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Copyright: © Singapore Medical Association
Infectious diseases continue to be a major problem in Singapore and Asia, and developments in medical technology have sometimes, paradoxically, contributed to the issue. Although the spotlight has shifted over time from infectious diseases to the chronic, non-infectious diseases that develop in the course of ageing, infectious diseases are still an important cause of illness and death worldwide.(1) In addition to the predictable burden of endemic diseases such as Candida and dengue, the threat of pandemics is ever-present and global, and Singapore and Asia have not been spared from this onslaught.
In this environment, the Singapore Medical Journal (SMJ) continues to do its part in showcasing research on infectious diseases in the region. This issue highlights articles on the threat of the Zika virus (ZIKV) in the newborn, neurological sequelae of enteroviruses in children and prognostic factors influencing the mortality risk of candidaemia in intensive care unit patients. They contribute to the body of research as the fight against emerging and re-emerging infectious diseases continues into a new era.
In 2013, Singapore commemorated the tenth anniversary of SARS (severe acute respiratory syndrome). Although the nation state has increased its infectious diseases and pandemic preparedness after that significant event, it still suffers from epidemics, such as the H1N1 influenza pandemic in 2009 and the enterovirus infection that resulted in the outbreak of hand, foot and mouth disease (HFMD) in 2008.(2) The ZIKV infection, which Lin et al discuss in their paper,(3) was another such epidemic. On 27 August 2016, a case of locally acquired ZIKV infection was identified in Singapore. Subsequent investigations revealed many more ZIKV infections, with the earliest onset of illness dating as far back as 31 July 2016. More than 200 cases were detected within a week, including in two pregnant women. This marked the official arrival of ZIKV in Singapore, a revelation that could have resulted from the development of better diagnostic techniques.(4,5)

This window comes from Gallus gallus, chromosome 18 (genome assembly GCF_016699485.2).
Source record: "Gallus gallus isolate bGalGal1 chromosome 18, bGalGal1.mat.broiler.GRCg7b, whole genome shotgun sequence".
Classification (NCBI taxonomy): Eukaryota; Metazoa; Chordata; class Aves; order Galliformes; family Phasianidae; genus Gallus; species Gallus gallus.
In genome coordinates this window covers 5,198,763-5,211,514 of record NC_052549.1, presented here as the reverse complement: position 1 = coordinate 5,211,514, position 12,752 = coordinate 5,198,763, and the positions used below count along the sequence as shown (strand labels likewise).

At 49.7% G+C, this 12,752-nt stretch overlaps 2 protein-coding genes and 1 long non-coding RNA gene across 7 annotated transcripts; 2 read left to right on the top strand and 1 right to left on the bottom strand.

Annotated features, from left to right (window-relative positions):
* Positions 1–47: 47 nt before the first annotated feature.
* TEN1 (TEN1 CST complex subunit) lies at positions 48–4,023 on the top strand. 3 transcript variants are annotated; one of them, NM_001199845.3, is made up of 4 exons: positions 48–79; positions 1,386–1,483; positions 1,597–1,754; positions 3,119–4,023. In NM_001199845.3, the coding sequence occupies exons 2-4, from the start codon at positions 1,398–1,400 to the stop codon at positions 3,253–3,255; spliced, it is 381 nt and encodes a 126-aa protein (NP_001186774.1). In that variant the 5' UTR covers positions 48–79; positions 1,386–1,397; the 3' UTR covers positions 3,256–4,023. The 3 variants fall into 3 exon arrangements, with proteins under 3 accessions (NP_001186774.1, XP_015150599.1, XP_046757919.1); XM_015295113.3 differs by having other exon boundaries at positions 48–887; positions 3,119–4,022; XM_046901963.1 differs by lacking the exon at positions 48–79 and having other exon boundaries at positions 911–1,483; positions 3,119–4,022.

Like SARS, which continues to affect its victims long after their recovery from the acute infection,(6-9) ZIKV infection has long-term sequelae, with the development of congenital Zika syndrome in the newborn being the main source of concern. This led to the World Health Organization’s declaration that the ZIKV outbreak in South America, and the associated increase in neurological disorders and neonatal malformations, was a “public health emergency of international concern”. In their review, Lin et al considered existing case reports and case series to summarise the clinical features of ZIKV infection. They also reviewed the risk of congenital infections in Singapore and the measures taken to monitor and prevent this devastating sequela.(3)
Enterovirus infection is another common, endemic infectious disease in Singapore with occasional large outbreaks.(2) The cause of the well-known HFMD, enterovirus infection may have severe neurological sequelae in children. Taking into account the lack of previous studies on neurological manifestations, Thong et al’s article reviewed the clinical virology of enteroviruses in Singaporean children.(10) The case-control study was performed in a single centre and included 48 children with confirmed enterovirus infection. A high percentage (75%) of the patients had neurological manifestations, mostly aseptic meningitis. An unfortunate finding was that long-term neurological sequelae were seen in 16.7% of the patients. This study underscores the need to evaluate for neurological involvement in children with this common infection.
A disease that is common among intensive care unit patients in Asia and the developed world is candidaemia, which carries a poor prognosis. With the development of modern medical technology such as critical care, innovative surgeries and cancer chemotherapy, the number of patients at risk of candidaemia has increased. Kawano et al’s article reviewed 25 patients with candidaemia in a tertiary referral centre in Japan; of these, 18 patients died. The researchers identified the Sequential Organ Failure Assessment score and cumulative number of risk factors for invasive candidiasis as variables that predict death due to candidaemia.(11) Risk factors for candidaemia, such as the use of broad-spectrum antimicrobial agents (i.e. carbapenems or tazobactam/piperacillin), have not changed over time. This study highlights the need to monitor and reduce risk factors for candidaemia, and brings up the possible role of early initiation of antifungal therapy to decrease in-hospital mortality.
Infectious diseases remain a major burden for mortality and morbidity in Singapore and the rest of Asia. There is a need to be vigilant for pandemics such as ZIKV and SARS. At the same time, we need to manage ongoing endemic diseases such as enteroviruses and dengue, and control diseases contributed by improving medical technologies, such as candidaemia. More research needs to be done in these areas to prevent these infectious diseases and improve clinical care.
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